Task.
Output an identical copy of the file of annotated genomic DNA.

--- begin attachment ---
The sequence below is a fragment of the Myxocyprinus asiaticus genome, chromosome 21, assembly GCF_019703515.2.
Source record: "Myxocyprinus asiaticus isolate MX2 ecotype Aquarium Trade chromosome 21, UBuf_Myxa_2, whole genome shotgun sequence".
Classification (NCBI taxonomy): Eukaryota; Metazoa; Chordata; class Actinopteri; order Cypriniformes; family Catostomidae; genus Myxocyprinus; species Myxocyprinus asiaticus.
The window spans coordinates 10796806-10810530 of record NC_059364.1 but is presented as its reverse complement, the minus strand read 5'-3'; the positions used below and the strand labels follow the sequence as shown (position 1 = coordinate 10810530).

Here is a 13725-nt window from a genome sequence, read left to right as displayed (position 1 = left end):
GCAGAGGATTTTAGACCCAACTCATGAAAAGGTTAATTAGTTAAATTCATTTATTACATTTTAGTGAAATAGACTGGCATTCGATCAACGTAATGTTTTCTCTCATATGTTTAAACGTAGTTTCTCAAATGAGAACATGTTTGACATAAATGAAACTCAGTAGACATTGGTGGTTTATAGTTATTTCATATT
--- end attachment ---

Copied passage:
The sequence below is a fragment of the Myxocyprinus asiaticus genome, chromosome 21, assembly GCF_019703515.2.
Source record: "Myxocyprinus asiaticus isolate MX2 ecotype Aquarium Trade chromosome 21, UBuf_Myxa_2, whole genome shotgun sequence".
Classification (NCBI taxonomy): Eukaryota; Metazoa; Chordata; class Actinopteri; order Cypriniformes; family Catostomidae; genus Myxocyprinus; species Myxocyprinus asiaticus.
The window spans coordinates 10796806-10810530 of record NC_059364.1 but is presented as its reverse complement, the minus strand read 5'-3'; the positions used below and the strand labels follow the sequence as shown (position 1 = coordinate 10810530).

Here is a 13725-nt window from a genome sequence, read left to right as displayed (position 1 = left end):
GCAGAGGATTTTAGACCCAACTCATGAAAAGGTTAATTAGTTAAATTCATTTATTACATTTTAGTGAAATAGACTGGCATTCGATCAACGTAATGTTTTCTCTCATATGTTTAAACGTAGTTTCTCAAATGAGAACATGTTTGACATAAATGAAACTCAGTAGACATTGGTGGTTTATAGTTATTTCATATT